Saturday 29 April 2017 15.51 BST
Last modified on Saturday 29 April 2017 21.52 BST
Most of us have wondered about the human context of past crimes against humanity: why didn’t more people intervene? How could so many pretend not to know? To be sure, crimes against humanity are not always easy to identify while they unfold.
We need some time to reflect and to analyze, even when our reasoning suggests that large scale human suffering and death are likely imminent. The principled condemnation of large scale atrocity is, too often, a luxury of hindsight.
I’m a climate alarmist because there is no morally responsible way to downplay the dangers that negligent policies – expected to accelerate human-caused climate change – pose to humankind.
There can be no greater crime against humanity than the foreseeable, and methodical, destruction of conditions that make human life possible – hindsight isn’t necessary.
Scientists confirm, in overwhelming consensus, the fundamental facts that make anthropogenic global warming a clear and present threat to humanity and other species.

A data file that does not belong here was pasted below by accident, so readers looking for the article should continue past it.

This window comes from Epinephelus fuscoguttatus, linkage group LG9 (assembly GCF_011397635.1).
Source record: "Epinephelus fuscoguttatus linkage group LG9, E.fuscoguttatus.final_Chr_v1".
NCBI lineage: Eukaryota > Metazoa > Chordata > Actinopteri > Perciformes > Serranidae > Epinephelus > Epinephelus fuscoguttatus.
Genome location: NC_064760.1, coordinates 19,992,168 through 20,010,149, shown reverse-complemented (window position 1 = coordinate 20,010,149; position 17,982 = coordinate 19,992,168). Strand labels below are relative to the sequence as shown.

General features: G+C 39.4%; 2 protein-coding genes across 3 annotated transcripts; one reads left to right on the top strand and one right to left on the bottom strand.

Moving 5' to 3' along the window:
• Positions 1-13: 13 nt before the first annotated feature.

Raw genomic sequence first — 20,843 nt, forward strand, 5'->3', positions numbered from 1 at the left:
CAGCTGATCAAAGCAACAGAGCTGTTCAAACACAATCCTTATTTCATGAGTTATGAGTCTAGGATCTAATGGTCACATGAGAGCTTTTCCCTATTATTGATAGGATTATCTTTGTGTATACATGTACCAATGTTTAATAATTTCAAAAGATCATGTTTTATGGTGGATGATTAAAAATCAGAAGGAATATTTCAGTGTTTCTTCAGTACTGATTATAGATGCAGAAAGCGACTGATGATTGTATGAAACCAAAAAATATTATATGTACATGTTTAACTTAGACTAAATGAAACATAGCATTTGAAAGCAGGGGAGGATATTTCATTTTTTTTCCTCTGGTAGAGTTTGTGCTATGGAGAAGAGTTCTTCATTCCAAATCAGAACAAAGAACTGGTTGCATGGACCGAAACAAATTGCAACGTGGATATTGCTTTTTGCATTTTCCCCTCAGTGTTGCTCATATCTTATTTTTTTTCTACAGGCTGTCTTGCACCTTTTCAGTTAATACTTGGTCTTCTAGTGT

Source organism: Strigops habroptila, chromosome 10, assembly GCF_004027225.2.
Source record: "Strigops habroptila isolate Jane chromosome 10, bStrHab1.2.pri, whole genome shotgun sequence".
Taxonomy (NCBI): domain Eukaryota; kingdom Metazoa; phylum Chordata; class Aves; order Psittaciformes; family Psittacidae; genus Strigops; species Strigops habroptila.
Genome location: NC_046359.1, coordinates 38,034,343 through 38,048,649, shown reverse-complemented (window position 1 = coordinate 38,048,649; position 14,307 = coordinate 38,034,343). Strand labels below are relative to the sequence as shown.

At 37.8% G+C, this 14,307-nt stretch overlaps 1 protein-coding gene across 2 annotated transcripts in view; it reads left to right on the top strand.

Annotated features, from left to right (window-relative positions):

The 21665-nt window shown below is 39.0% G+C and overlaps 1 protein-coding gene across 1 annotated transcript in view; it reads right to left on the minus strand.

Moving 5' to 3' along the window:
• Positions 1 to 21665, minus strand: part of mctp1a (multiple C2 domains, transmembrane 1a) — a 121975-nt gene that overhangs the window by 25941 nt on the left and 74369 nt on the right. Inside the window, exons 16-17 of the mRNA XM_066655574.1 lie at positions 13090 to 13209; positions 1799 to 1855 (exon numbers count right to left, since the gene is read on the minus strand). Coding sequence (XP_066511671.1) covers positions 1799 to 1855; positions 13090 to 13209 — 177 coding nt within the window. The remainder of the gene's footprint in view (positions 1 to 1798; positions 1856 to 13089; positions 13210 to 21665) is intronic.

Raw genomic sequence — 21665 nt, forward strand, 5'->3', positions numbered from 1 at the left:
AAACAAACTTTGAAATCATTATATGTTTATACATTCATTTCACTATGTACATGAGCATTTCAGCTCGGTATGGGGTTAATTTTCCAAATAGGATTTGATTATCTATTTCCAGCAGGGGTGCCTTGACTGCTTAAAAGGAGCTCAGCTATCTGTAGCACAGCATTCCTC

There is no amount of ideological deception capable of altering basic physics, chemistry and biology. It is ethically untenable for intelligent people to look the other way while elected officials deny reality, and our opportunity to avoid catastrophe slips away.
We know that the continued acceleration of climate change will bring more droughts, rising seas, more extreme weather, longer forest fire seasons and destructive storm surges. This in turn would lead to more water stress, crop failures, poverty, starvation, warfare and ever worsening refugee crises.
We know that the warming already achieved is expected to displace millions of people in low lying regions. Indeed, at our current rate of warming segments of the Middle East, Africa, and South Asia, will likely become uninhabitable for future generations